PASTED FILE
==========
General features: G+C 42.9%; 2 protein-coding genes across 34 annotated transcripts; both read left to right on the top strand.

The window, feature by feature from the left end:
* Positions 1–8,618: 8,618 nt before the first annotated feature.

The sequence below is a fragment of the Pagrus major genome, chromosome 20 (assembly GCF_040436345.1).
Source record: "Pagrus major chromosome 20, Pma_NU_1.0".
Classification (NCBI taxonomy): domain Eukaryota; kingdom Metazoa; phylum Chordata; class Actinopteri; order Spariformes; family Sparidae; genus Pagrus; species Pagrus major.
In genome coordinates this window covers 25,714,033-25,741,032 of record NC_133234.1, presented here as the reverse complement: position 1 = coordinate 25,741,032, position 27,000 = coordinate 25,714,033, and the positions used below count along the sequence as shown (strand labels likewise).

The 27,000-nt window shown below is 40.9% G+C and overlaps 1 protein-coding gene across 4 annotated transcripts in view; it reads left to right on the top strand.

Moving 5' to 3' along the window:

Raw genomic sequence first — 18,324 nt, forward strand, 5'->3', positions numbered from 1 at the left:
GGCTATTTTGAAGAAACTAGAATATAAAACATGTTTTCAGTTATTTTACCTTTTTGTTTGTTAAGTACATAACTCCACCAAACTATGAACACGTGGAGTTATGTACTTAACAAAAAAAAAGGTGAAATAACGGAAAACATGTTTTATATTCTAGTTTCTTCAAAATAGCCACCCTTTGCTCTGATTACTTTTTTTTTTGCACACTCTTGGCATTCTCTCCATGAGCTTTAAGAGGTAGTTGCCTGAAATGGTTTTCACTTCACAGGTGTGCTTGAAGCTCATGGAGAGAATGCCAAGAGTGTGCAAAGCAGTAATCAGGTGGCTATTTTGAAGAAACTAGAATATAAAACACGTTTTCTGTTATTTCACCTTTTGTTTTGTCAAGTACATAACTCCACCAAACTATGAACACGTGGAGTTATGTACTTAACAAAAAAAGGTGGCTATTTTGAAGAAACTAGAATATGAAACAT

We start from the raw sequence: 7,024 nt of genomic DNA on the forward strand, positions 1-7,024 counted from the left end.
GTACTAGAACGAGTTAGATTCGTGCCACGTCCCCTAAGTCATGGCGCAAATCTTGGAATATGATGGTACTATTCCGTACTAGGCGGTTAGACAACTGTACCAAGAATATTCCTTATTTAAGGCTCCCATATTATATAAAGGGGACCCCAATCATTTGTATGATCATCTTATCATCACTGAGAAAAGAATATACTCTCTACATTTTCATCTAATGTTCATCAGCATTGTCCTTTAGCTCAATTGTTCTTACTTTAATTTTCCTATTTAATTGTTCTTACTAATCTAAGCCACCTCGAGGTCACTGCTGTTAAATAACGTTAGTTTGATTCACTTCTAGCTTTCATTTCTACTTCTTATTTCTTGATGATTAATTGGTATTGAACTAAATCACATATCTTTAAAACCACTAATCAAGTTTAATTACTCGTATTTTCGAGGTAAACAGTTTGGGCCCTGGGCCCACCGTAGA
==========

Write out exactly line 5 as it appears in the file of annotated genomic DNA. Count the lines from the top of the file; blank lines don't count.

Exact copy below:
Source record: "Pagrus major chromosome 20, Pma_NU_1.0".